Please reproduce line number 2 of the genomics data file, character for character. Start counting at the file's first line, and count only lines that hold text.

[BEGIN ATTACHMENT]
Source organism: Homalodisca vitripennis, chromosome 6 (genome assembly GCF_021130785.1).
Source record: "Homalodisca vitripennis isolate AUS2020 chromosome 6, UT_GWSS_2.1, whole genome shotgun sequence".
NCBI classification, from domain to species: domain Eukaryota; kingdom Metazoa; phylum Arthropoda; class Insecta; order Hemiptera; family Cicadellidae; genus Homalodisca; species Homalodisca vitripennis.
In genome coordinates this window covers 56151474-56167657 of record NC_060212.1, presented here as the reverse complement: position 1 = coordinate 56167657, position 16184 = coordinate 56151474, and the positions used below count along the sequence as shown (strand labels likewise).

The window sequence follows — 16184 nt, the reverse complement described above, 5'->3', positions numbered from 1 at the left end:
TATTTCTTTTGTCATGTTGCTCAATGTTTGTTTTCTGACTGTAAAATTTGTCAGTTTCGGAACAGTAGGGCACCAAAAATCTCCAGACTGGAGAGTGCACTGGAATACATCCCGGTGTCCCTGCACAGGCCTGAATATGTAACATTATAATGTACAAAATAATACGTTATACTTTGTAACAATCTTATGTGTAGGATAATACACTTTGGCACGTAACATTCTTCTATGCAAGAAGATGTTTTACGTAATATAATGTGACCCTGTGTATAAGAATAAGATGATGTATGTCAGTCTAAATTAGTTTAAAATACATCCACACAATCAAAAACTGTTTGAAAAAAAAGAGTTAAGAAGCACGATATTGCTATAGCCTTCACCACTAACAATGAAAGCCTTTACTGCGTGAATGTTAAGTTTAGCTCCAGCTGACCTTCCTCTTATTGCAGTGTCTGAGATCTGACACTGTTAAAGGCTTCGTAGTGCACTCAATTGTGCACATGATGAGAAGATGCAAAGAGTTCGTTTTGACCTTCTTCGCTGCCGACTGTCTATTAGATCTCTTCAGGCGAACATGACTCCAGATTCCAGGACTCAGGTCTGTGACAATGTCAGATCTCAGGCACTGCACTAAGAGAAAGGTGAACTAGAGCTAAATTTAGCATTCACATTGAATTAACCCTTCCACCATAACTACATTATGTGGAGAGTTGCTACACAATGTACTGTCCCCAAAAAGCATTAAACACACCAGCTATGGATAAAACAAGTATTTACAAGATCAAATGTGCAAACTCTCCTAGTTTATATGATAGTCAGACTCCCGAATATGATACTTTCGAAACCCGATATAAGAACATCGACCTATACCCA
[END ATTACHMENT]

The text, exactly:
Source record: "Homalodisca vitripennis isolate AUS2020 chromosome 6, UT_GWSS_2.1, whole genome shotgun sequence".